Size counts when it comes to transporting lithium batteries
Change is likely in the air when it comes to how the U.S. transports “small” lithium batteries (packed or contained in equipment) by air – cells and packs. The U.S. Department of Transportation (DOT) is currently revamping existing lithium battery air transportation regulations and this has stirred up both concerns as well as approvals as a result. Here is a quick review of how lithium batteries are classified.
|Small (no more than)||Medium (between)||Large (no more than)|
|Cell: Primary||1 g Lithium||1g and 5g Lithium||5 g Lithium|
|Cell: Secondary||1.5 g ELC*||1.5 g and 5 g ELC||5 g ELC|
Battery Pack: Primary
|2 g Lithium||2 g and 25 g Lithium||25 g Lithium|
|Battery Pack: Secondary||8 g ELC||8 g and 25 g ELC||25 g ELC|
*equivalent lithium content Source: U.S. DOT
Under current U.S. DOT regulations, lithium small cell shipments are not required to be classified as “regulated Class 9 hazardous material” - a DOT classification that means the batteries could pose a hazard when transported. Therefore, pallets of small cell lithium batteries could be transported without the air carriers knowledge. Opponents of the current regulation state that even a 5 lb paint can or other flammable Class 9 product must be properly labeled and flight crew made aware of, while a pallet containing thousands of highly volatile lithium cells can be transported without the full scope of the regulation. An argument that is tough to overcome.
However, the argument's flip side states that this proposed U.S. DOT regulation change trumps the international safety requirements for small lithium battery shipments. This creates inconsistencies with global regulations, some of which are even tougher than current U.S. standards. The battery industry is by and large globally orientated. Even cutting-edge lithium battery developers have production and/or distribution agreements with foreign players. Battery supply chains are extremely dependent on transportation to and from various countries.
All in all, while safety is a concern for battery shippers and battery manufacturers, minimal safety incidents (around 40 events) relating to lithium batteries have been reported under the current DOT regulations since 1991 (I find this number hard to believe considering the shear volume level of batteries shipped daily). However, even in the past year, several incidents involving the batteries themselves or battery-powered devices caused significant fire, smoke or evidence of fire has occurred aboard aircraft. Primary lithium batteries have been banned on U.S. passenger aircraft since 2004. Many in the air industry feel similar bans should be upheld for cargo aircraft as well.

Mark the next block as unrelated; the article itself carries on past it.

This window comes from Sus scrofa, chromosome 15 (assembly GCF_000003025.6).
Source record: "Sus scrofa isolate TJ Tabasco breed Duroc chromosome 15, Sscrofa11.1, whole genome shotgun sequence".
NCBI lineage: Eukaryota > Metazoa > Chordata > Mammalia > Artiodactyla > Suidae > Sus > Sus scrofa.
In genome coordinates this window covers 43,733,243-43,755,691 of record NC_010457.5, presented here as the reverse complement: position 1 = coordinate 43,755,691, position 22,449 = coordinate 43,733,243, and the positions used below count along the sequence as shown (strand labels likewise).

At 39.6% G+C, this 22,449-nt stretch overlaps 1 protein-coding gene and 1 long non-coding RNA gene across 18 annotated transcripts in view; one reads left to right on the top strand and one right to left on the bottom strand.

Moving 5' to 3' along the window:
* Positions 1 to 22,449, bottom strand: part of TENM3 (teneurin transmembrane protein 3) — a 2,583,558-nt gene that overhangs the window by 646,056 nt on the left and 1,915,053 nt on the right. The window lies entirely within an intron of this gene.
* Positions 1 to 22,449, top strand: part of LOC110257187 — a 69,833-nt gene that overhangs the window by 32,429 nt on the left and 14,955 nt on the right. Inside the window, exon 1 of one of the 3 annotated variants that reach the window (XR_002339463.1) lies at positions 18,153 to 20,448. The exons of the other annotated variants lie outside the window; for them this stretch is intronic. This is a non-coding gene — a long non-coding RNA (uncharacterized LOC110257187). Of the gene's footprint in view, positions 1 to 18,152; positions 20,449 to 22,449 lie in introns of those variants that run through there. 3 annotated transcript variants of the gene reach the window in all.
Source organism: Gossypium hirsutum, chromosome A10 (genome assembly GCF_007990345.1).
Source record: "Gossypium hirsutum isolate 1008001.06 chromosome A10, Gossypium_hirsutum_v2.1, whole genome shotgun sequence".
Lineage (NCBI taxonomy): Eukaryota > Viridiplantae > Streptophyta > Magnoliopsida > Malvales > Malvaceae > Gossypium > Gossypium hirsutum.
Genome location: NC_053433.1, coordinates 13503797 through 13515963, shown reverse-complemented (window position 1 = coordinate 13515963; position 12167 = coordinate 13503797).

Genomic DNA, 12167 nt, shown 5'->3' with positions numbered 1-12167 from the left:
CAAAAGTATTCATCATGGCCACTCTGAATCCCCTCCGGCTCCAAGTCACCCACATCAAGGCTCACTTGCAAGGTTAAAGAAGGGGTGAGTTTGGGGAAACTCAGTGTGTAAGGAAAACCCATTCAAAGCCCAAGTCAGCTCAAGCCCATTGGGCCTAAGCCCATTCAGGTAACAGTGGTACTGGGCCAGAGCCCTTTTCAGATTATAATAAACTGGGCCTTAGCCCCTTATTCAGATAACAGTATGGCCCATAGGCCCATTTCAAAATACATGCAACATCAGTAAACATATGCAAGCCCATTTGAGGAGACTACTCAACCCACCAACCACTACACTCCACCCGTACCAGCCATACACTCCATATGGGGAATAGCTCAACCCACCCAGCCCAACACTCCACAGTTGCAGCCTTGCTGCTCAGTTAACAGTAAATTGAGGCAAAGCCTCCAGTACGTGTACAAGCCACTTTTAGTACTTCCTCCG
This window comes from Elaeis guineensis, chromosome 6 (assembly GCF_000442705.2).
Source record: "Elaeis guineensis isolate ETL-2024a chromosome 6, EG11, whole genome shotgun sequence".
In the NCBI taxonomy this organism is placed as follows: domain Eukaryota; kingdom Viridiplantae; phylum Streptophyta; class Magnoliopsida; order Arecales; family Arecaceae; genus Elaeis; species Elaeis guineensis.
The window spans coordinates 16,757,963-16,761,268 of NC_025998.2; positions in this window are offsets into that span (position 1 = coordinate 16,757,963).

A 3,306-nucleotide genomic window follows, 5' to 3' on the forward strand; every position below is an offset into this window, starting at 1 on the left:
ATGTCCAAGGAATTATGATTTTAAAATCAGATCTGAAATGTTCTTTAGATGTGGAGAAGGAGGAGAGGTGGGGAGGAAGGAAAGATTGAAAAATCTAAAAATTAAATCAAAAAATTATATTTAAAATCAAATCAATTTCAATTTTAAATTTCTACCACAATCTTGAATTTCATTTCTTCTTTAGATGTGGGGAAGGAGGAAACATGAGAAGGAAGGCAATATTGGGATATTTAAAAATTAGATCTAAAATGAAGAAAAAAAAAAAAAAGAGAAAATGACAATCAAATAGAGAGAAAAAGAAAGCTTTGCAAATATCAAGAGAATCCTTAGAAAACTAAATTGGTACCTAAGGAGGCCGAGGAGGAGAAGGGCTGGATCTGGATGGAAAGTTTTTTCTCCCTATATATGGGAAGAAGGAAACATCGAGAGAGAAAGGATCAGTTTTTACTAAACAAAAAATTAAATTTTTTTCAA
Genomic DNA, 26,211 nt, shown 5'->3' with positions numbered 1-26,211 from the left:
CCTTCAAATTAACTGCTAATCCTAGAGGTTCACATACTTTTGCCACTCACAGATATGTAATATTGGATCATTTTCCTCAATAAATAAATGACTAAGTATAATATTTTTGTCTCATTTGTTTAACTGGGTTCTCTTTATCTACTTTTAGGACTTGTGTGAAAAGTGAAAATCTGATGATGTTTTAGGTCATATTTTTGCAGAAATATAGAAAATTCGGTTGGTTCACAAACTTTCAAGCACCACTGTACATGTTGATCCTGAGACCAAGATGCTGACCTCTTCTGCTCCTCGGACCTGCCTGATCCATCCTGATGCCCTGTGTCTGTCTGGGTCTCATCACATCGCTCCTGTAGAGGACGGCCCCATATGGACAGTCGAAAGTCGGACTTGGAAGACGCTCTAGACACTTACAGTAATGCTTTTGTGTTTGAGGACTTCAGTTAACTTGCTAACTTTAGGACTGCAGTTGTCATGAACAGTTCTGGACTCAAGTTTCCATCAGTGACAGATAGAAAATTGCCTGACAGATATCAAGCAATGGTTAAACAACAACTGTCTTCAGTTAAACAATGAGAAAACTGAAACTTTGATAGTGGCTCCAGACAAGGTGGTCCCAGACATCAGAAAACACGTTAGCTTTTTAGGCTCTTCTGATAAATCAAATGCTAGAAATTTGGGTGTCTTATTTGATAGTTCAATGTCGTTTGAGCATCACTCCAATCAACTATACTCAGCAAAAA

A full ban won't come easy or is likely, The first step however - proposed changes to the U.S. DOT regulations relating to shipping lithium battery packs and cells on cargo flights include the following changes (source: U.S. DOT):
- Eliminate regulatory exceptions for small lithium cells and batteries when included in an air shipment; and require their transportation as Class 9 materials, meaning they could pose a hazard when transported;
- Subject packages of small lithium batteries to well-recognized marking and labeling requirements for hazardous materials;
- Require transport documentation to accompany a shipment of small lithium batteries, including notifying the pilot in command of the presence and location of lithium batteries being shipped on the aircraft;
- Require manufacturers to retain results of satisfactory completion of United Nations design-type tests for each lithium cell and battery type;
- Limit stowage of lithium cell and battery shipments aboard aircraft to cargo locations accessible to the crew or locations equipped with an FAA-approved fire suppression system, unless transported in a container approved by the FAA Administrator; and
- Apply appropriate safety measures for the transport of lithium cells or batteries identified as being defective for safety reasons, or those that have been damaged or are otherwise being returned to the manufacturer, and limit the transportation of defective or damaged cells or batteries to highway and rail. Damaged or defective lithium batteries that are being returned to manufacturers would be required to be shipped by highway or rail
Proposed changes are under a 60-day public comment period that initiated on January 11, 2010. DOT officials will then review and include comments in a final ruling, expected fall 2010.